Caregivers, in particular, are susceptible to high levels of stress, which can lead to being burnt out. Offering caregivers an opportunity to learn mindfulness meditation can help in managing emotions and alleviating stress. Check out our mindfulness workshop for caregivers here.
3. Cultivate Positivity.
If negativity impacts the brain, then positivity impacts it too. How do you cultivate positivity as you age, especially as you witness the not-so-positive changes your body is going through? One way is through acceptance. Change is a part of life. No greater teacher teaches us this than Mother Nature. Every year she takes us through five seasons of change and each one is beautiful in its own right. See yourself in the same light. Though your colors are changing you have the opportunity to choose to be vibrantly beautiful by cultivating a positive mindset. For example, you can have grey or silver hair. You can choose to grow old or to age gracefully.
My mother explained the difference to me in this way: Old means outdated, languished and dried-up. Age, on the other hand, means alpha-leader of the pack, graceful and elegant. To age is to mature like fine wine. The process of aged wine is described in these words:
When a wine that was meant to be aged is drunk, the aging of the wine helps create flavors and textures we would never have experienced had the wine not undergone aging.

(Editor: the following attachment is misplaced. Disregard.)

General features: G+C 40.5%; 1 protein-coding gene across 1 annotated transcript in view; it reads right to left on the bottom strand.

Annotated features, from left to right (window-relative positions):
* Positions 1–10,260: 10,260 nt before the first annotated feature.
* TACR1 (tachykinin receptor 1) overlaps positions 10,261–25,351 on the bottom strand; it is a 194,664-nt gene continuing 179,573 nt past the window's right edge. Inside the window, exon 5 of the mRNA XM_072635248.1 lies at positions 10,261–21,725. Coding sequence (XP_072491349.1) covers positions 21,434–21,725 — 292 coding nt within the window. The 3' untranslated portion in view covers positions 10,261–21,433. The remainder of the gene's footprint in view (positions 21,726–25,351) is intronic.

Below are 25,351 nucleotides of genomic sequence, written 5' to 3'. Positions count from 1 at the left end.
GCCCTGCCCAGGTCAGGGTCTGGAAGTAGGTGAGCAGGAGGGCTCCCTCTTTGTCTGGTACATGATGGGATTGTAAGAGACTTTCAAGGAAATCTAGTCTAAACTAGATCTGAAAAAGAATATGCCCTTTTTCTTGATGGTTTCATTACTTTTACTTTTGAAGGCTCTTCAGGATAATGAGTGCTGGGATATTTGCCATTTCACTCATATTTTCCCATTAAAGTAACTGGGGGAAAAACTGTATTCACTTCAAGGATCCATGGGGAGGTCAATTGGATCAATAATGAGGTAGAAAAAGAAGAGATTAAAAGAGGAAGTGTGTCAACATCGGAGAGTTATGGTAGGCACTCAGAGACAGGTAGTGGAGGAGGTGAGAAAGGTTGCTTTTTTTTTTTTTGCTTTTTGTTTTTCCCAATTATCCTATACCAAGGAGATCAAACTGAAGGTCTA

Like aged wine, the aging process has the potential to produce your best self. It is the opportunity to gain and continue to grow in wisdom. So, with every good experience, Rick Hanson, psychologist and New York Times bestselling author, would suggest, you enrich your good experiences—allow them to grow. Absorb them and allow the positive experiences to override the negative.
4. Be adaptable.
Cut yourself some slack. When you possess self-compassion, you understand things do change. It is “the balance between acceptance of and grit to overcome adversities along with a positive attitude and close ties to family, religion, and land, providing purpose in life,” says the International Psychogeriatrics Journal.
In a study recognizing positive psychological traits in a group of rural Italians aged 90 to 101 years, participants were recognized for resiliency and optimism. The remarks below are examples of their resilience and optimism:
“I am always thinking for the best. There is always a solution in life. This is what my father has taught me: to always face difficulties and hope for the best.”
“I am always active. I do not know what stress is. Life is what it is and must be faced… always.”
Being kind to yourself can lead to resiliency. Resiliency is deeply connected to self-compassion.
Befriending yourself is one of the best things you could do for your body and soul. Don’t allow the inner critic to measure your self-worth. You deserve love and appreciation, but first from yourself.
Yoko Ono is a Japanese multimedia artist, singer, songwriter and peace activist. Her work also encompasses performance art, which she performs in both English and Japanese, and filmmaking. Singer-songwriter John Lennon of the Beatles was her third husband.